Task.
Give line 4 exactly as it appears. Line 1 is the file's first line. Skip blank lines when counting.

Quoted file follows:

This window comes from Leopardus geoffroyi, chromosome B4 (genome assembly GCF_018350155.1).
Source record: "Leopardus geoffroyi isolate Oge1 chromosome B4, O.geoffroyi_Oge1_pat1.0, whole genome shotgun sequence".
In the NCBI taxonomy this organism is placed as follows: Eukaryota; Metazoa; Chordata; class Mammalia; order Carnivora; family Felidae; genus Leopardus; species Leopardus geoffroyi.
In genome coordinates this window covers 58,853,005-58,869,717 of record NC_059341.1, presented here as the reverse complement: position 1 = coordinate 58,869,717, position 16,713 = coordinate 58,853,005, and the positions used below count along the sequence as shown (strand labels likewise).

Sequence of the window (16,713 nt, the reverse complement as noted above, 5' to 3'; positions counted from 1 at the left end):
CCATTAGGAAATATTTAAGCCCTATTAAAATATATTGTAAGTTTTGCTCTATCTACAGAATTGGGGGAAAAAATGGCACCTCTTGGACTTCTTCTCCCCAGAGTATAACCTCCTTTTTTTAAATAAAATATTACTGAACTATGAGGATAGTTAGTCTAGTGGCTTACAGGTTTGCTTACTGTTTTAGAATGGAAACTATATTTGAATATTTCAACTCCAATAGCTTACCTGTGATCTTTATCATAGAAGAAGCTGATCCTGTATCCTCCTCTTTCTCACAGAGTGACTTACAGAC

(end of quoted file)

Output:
In genome coordinates this window covers 58,853,005-58,869,717 of record NC_059341.1, presented here as the reverse complement: position 1 = coordinate 58,869,717, position 16,713 = coordinate 58,853,005, and the positions used below count along the sequence as shown (strand labels likewise).